Tag Archives: Mandarin

Chinese speech audiometry material: Past, present, future

 Ma, X.,McPHERSON, B. and Ma, L. Chinese speech audiometry material: Past, present, future. Hearing, Balance and Communication, 11, 52-63. 2013

Speech audiometry plays an important role in the assessment of hearing abilities, as it may more accurately reflect auditory function in the daily communication environment of listeners than other auditory assessment measures. Speech perception tests have been developed for over a century in Western countries, and they are commonly used procedures in North America and Europe, as well as Australia. The course of history and scientific progress has influenced speech audiometry in both its clinical and research aspects. Test materials developed from syllables and words to phases and sentences, and test protocols have evolved from using only simple speech stimuli in quiet to hearing-in-noise tests. In the early years, the purpose of speech audiometry was primarily to evaluate telecommunication systems. Today, speech tests are more often applied to assess speech perception abilities for individuals with hearing impairment. In addition to aiding diagnosis of the location of peripheral auditory pathology and measuring (central) auditory processing abilities, with the development of auditory amplification devices speech tests are also utilized to assess the outcomes of hearing aid and cochlear implant rehabilitation. Compared to the well documented speech test materials of Western countries, development in this field in China has been relatively delayed. A lack of material standardization, few test versions for the numerous Chinese dialect groups or for non-Chinese language minority populations, and insufficient test materials for children, have obstructed the development of speech audiometry in China. This review highlights key research milestones in the development of Chinese speech audiometry material, including work conducted in mainland China, Hong Kong, and Taiwan, and suggests priorities for future research in this field in China.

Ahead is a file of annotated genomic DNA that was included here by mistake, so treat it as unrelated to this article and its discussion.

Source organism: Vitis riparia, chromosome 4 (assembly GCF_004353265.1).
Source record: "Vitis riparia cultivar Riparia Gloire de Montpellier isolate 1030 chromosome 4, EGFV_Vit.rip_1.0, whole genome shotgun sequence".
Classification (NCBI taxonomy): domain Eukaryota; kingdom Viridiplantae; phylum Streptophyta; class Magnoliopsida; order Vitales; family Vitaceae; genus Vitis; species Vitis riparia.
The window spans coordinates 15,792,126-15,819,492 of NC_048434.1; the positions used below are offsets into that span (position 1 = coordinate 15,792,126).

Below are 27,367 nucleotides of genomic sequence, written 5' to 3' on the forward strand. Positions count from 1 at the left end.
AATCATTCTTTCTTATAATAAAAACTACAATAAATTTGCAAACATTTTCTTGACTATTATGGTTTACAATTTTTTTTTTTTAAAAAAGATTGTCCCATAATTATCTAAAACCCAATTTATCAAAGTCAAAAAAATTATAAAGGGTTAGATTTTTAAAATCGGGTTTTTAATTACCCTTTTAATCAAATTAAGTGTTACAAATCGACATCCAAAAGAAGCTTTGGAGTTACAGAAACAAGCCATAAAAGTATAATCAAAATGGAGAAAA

Executive and language control in the multilingual brain

[speaker]Kong, PH[/speaker]

Kong, A. P.-H., Abutalebi, J., Lam, K. S.-Y., & Weekes, B. Executive and language control in the multilingual brain. Behavioural Neurology. 2013 DOI: 10.3233/ben-120331

Link to HKU Scholars Hub


Neuro imaging studies suggest that the neural network involved in language control may not be specific to bi-/multilingualism but part of a domain general executive control system. We report a trilingual case of a Cantonese (L1), English (L2), and Mandarin (L3) speaker, Dr. T, who sustained a brain injury at the age of 77-years causing lesions in the left frontal lobe and in the left temporo-parietal areas resulting in fluent aphasia. Dr. T’s executive functions were impaired according to a modified version of the Stroop color-word test and the Wisconsin Card Sorting Test performance was characterized by frequent perseveration errors. Dr. T demonstrated pathological language switching and mixing across her three languages. Code switching in Cantonese was more prominent in discourse production than confrontation naming. Our case suggests that voluntary control of spoken word production in trilingual speakers shares neural substrata in the frontal-basal ganglia system with domain-general executive control mechanisms. One prediction is that lesions to such a system would give rise to both pathological switching and impairments of executive functions in trilingual speakers.